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Ratfink Post time: 2015-4-11 19:25
Corruption and the fight against it is a never ending battle. It is impossible to fully eliminate co ...
Corruption, like decay, is the enemy of life, growth, and health. The key characteristic of corruption is that it involves a part of the self becoming a part of the enemy to the self. Like the rot that comes from the fungi on the bark, entering the core of the tree, killing it eventually if untreated. How many a mighty tree has fallen in the forest due to rot and decay, after having lived in health for decades, if not centuries? The breakdown in the defenses of the tree might have come from a tunnel made by a beetle or worm, or the horrendous breaking off of a large branch after a mighty storm, or from the slow invasion of a virulent fungus that relentlessly digest into its core. Regardless of how corruption occurs, it must be treated and eradicated, in order to save the tree, and to enable it to grow even bigger and taller. Sometimes, the forest ranger may need to saw off a branch that is beyond retrieval. At other times, he might have to spray a potent fungicide, or pesticide, to stop the attack, and hope the tree could heal itself.
Every country is like a tree. Older trees may have seen them all, but they are still susceptible to the ailments that the saplings have not yet faced, and may not overcome. China is very fortunate to have a forest ranger who knows the trees well, and how to keep them healthy. China's weakness as evidenced in the First Sino-Japanese War was not lack in numbers of the most technologically advanced ships and weapons, but was, rather, the deep corruption that had broken down its logistics, made evident only in the heat of the battle, when cannon shells do not explode because they were filled with cement instead of gunpowder, or worse yet, when cannon shells were missing when looked for. Corruption was so rampant that the defense of Lushun collapsed because the defending land forces of Li Hong Zhang were missing in action, allowing the Japanese forces to enter Lushun from behind, leading to the massacre of every man, woman and child, so that the story of the betrayal of Lushun would never be told (except it was eventually told, by the victors, and foreign observers of the military action). China's biggest and baddest problem is corruption. It is the rot in the bow that fails the arrow. It is the rot in the shaft that breaks the spear. It is the rot in the axle that loses the wheel. And it was the poison that paralyzed China until it was all but ready to be cut up and divided between the foreign powers that took over every major port and city of this great country.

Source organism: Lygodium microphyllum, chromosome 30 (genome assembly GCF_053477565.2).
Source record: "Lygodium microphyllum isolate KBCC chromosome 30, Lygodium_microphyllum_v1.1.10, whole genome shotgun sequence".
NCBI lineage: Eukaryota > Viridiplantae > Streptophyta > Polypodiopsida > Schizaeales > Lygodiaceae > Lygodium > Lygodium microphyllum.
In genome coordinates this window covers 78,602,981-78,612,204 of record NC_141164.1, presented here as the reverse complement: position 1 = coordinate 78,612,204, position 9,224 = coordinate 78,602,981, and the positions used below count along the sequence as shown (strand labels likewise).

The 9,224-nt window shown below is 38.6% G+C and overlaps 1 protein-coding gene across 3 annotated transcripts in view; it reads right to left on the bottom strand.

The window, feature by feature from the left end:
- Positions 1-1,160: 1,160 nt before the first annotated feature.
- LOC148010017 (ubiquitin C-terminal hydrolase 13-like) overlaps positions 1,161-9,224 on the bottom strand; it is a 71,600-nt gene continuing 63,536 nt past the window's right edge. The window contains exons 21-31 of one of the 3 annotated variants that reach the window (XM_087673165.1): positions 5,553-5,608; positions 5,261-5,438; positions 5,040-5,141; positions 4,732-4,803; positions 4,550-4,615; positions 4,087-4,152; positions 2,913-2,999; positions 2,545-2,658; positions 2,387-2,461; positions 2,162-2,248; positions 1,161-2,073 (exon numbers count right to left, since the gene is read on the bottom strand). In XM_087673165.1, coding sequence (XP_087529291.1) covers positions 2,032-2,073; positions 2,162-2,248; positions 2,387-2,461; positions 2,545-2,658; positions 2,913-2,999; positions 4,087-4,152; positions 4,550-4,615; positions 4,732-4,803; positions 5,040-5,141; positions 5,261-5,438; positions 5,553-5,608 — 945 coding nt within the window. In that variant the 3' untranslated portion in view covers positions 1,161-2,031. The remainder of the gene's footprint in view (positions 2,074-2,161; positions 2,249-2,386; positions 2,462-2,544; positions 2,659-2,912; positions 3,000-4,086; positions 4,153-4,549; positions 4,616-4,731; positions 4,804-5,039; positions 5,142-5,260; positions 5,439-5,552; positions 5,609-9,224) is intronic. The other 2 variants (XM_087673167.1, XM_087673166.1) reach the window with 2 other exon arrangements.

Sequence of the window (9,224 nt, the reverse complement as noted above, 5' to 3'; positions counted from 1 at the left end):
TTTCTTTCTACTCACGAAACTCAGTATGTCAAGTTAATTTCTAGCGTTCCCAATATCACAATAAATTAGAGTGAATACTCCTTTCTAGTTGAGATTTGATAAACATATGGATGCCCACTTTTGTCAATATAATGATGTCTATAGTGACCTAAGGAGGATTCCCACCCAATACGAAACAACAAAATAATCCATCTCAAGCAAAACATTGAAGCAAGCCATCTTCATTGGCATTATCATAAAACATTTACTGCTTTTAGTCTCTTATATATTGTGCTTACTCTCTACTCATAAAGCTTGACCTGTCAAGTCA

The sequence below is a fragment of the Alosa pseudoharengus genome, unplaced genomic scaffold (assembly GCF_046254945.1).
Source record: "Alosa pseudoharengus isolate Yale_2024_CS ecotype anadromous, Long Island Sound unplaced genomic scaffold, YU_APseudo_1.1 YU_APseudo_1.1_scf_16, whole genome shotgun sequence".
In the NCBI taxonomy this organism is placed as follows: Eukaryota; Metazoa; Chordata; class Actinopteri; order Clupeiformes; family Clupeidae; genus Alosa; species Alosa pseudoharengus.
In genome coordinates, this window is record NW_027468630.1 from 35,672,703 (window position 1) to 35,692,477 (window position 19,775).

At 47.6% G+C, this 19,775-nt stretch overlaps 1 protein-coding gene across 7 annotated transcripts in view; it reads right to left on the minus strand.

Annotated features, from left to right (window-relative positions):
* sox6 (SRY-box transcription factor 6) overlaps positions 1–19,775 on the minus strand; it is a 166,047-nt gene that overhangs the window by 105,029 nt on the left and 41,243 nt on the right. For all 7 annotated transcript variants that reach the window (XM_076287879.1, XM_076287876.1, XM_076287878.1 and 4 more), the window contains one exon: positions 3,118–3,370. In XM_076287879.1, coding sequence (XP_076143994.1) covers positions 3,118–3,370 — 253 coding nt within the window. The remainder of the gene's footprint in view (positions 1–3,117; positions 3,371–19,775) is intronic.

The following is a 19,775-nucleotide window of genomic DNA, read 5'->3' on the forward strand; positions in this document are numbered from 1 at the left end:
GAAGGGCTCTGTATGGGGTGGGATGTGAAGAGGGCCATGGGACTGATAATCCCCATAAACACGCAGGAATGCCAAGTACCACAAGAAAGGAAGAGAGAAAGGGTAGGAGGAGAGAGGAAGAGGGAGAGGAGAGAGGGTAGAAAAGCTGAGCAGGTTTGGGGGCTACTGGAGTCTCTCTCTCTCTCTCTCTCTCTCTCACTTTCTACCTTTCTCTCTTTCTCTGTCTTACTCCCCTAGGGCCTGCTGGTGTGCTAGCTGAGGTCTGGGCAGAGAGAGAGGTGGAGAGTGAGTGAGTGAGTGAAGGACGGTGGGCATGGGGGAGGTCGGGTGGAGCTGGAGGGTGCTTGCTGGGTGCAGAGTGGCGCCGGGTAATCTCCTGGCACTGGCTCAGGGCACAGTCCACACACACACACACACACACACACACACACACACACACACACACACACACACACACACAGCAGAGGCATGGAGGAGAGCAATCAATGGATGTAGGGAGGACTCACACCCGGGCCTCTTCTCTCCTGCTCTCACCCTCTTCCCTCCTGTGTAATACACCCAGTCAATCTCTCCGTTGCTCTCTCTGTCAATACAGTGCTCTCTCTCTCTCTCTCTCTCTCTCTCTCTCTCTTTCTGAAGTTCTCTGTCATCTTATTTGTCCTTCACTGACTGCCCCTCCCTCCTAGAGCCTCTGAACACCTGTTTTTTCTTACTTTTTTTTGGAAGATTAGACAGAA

The Chinese people do take corruption seriously, and they know Xi is here to eradicate the rot for them. You don't need foreign media criticizing corruption, in order to incite discontent with the government, and unrest in the streets. You need a strong Chinese leader who can actually arrest and incarcerate any and all corrupt officials, until there are none left to weaken the country and let its enemies through the gates, as what happened once at Shanhaiguan. Talk is cheap, action is what matters. And Xi is all action, with little talk. He does not spend his days denouncing this or that felllow for being corrupt while standing by, watching the corruption continue unabated. He arrests them, period. This is the kind of action that makes a difference. This was the way Lee Kuan Yew behaved. He let his action speak for himself. Better done than said, especially after years of hearing it said, but never done.
The fight against corruption is a function of every living organism. Our white cells never rest in finding germs and destroying them. There is never a moment of victory to celebrate, only a healthy body to show for all the work they did. After China gets corruption under maximum control, it will become unbeatable in anything it chooses to do. Absence of corruption leads to presence of health, peace, and prosperity. Let a hundred flowers, nay, a thousand flowers, bloom!